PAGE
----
Now that’s a list of credits. I wonder if anyone working at Top Cow during this era didn’t touch this issue? (Oh, yeah. Marc Silvestri.) Occasionally the book does resemble a rushed jam comic, but most of the issue maintains the rather high production values associated with Top Cow. The most grievous example of deadline fighting comes in a two-page "vision of the future" in the middle of the book, which is actually recycled art from an ad for another Top Cow comic (I forget the name, but it was the ad that referenced “It's the End of the World as We Know It”).

As it turns out, this mini is actually a lengthy promotion for a 1996 Top Cow crossover, which somehow involved the apocalypse (given as October 2, 1996 in this issue). Matthew Royale predictably turns against everyone, steals the Darkness power from Lord Cardinale (yup, it’s a Darkness crossover as well), and survives to the age of Real World Miami, free AOL trial discs, and Keri Strug mania. He explains the full story behind Katarina and Medieval Spawn to the disembodied head of Cardinale before the story closes: Before his rebirth as a Hellspawn, Medieval Spawn and Katarina had a drunken one-night stand. Katarina apparently didn’t remember it because she’s something of a slut. Later on, she promises to give Stalker a shot until she discovers the Faerie gold they’ve stolen is just lead in our dimension. There’s your Medieval Witchblade, Top Cow fans.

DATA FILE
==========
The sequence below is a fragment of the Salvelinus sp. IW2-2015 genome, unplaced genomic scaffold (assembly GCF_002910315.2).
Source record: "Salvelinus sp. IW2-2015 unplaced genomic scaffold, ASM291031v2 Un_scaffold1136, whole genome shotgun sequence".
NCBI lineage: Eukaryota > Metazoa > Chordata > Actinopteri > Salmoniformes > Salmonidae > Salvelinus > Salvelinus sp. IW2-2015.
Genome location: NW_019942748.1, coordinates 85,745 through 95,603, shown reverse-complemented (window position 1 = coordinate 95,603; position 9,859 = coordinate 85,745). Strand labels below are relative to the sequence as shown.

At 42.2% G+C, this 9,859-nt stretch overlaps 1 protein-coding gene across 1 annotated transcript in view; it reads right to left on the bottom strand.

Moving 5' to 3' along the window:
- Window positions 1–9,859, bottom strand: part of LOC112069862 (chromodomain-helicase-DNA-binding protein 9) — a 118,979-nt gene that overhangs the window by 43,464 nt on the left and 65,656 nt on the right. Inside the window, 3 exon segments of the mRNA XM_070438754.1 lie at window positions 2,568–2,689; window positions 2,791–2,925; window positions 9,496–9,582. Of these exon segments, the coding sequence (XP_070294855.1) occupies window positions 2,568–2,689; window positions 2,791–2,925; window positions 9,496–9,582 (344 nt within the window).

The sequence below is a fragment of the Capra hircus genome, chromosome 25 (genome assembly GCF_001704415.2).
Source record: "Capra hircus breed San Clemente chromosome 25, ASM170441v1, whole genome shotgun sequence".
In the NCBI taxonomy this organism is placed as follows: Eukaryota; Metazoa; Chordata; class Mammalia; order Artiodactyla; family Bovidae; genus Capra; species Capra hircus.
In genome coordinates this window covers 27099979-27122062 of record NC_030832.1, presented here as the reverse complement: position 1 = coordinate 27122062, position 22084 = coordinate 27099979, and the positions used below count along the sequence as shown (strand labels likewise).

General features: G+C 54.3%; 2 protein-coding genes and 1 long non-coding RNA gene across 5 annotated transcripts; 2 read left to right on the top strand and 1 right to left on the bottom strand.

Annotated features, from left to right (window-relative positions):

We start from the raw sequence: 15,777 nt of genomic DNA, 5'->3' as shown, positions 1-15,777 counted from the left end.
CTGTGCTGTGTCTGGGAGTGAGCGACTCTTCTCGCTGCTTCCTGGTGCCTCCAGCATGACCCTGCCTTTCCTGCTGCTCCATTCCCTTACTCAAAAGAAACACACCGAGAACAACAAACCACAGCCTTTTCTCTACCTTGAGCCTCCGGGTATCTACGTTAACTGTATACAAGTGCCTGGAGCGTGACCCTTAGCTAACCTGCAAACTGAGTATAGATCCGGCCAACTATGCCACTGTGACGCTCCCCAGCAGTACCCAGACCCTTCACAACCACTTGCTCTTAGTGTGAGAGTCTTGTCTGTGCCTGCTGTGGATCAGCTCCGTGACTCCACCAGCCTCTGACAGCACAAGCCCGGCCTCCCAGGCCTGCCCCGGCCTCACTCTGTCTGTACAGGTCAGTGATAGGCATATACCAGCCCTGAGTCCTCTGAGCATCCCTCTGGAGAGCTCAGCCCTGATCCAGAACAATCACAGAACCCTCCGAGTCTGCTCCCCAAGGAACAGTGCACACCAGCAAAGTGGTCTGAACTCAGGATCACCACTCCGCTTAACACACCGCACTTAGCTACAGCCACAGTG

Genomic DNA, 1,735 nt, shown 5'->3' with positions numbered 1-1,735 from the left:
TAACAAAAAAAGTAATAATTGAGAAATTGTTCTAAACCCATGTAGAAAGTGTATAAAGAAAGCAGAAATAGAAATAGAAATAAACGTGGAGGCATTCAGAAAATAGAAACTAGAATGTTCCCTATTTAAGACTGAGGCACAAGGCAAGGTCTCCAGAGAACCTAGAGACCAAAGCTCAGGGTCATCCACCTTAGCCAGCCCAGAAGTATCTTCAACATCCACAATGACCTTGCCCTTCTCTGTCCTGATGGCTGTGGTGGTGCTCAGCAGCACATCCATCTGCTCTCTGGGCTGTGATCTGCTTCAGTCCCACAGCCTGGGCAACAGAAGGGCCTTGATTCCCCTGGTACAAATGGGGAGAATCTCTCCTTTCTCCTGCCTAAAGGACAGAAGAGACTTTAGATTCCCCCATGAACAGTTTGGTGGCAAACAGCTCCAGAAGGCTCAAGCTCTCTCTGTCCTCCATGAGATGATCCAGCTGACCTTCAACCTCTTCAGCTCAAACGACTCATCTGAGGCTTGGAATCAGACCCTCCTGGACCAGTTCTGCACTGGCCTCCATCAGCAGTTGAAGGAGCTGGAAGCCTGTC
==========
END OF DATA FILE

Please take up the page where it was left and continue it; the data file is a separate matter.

This is even less of a Spawn story than Wildstorm’s Spawn/WildC.A.T.S limited series. I can understand the story leaning towards the Top Cow side since they produced it, but I certainly wasn’t expecting the mini to turn into a prelude to some forgotten crossover. It’s a shame this is Medieval Spawn’s only starring role. Neil Gaiman’s brief introduction of the character had potential, and his design still holds up well. Here, he's mainly treated as a joke. It's almost as if Garth Ennis thinks these characters are...dumb.